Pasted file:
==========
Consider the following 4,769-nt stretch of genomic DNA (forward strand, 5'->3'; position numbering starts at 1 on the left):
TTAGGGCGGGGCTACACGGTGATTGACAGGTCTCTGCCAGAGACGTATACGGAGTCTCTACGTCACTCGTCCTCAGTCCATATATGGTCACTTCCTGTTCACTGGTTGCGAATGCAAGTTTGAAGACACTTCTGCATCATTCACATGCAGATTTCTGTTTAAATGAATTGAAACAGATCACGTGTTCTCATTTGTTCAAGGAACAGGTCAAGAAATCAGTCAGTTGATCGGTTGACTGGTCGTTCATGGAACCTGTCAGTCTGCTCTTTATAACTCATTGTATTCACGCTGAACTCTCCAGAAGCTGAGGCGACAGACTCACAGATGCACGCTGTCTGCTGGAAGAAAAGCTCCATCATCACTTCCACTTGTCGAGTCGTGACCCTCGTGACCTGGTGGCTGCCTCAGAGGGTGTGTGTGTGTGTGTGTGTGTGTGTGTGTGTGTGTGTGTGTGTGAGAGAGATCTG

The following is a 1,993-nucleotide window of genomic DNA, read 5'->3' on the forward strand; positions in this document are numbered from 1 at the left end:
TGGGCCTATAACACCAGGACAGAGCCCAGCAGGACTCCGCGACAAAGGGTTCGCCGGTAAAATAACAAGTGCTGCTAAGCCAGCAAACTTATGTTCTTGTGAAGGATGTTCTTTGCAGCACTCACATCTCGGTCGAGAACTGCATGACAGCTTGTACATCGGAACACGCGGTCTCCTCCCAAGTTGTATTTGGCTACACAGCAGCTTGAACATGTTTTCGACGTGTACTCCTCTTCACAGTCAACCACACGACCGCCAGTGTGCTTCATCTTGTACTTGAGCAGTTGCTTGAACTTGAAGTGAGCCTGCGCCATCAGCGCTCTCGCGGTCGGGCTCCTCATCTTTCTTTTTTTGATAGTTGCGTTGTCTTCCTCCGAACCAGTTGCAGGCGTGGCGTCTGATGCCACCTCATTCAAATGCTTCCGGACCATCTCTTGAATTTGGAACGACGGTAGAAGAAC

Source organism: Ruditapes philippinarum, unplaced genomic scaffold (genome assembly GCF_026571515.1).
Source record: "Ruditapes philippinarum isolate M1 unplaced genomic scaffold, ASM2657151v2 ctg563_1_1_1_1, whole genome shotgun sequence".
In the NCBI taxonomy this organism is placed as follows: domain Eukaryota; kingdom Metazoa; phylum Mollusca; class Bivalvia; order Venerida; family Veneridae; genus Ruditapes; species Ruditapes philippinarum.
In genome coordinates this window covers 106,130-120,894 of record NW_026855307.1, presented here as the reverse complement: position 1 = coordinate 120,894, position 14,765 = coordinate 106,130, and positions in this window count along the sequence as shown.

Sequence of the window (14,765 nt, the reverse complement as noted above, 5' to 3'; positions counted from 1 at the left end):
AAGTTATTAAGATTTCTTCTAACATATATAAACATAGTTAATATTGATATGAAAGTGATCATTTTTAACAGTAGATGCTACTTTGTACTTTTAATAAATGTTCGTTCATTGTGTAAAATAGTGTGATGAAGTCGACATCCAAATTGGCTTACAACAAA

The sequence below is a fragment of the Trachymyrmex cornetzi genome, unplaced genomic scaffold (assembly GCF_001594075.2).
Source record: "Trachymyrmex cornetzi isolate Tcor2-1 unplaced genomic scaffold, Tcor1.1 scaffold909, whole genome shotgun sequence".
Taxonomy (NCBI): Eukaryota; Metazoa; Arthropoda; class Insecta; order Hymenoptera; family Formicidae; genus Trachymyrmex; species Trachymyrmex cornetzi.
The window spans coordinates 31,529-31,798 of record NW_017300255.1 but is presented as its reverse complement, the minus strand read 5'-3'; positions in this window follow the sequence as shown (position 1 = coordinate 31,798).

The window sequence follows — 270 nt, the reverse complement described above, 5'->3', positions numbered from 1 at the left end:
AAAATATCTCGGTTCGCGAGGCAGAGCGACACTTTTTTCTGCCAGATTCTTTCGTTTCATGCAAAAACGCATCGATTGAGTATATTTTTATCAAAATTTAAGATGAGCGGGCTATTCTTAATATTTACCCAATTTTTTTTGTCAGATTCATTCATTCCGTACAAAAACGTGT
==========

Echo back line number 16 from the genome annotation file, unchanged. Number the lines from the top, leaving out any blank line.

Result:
AAAATATCTCGGTTCGCGAGGCAGAGCGACACTTTTTTCTGCCAGATTCTTTCGTTTCATGCAAAAACGCATCGATTGAGTATATTTTTATCAAAATTTAAGATGAGCGGGCTATTCTTAATATTTACCCAATTTTTTTTGTCAGATTCATTCATTCCGTACAAAAACGTGT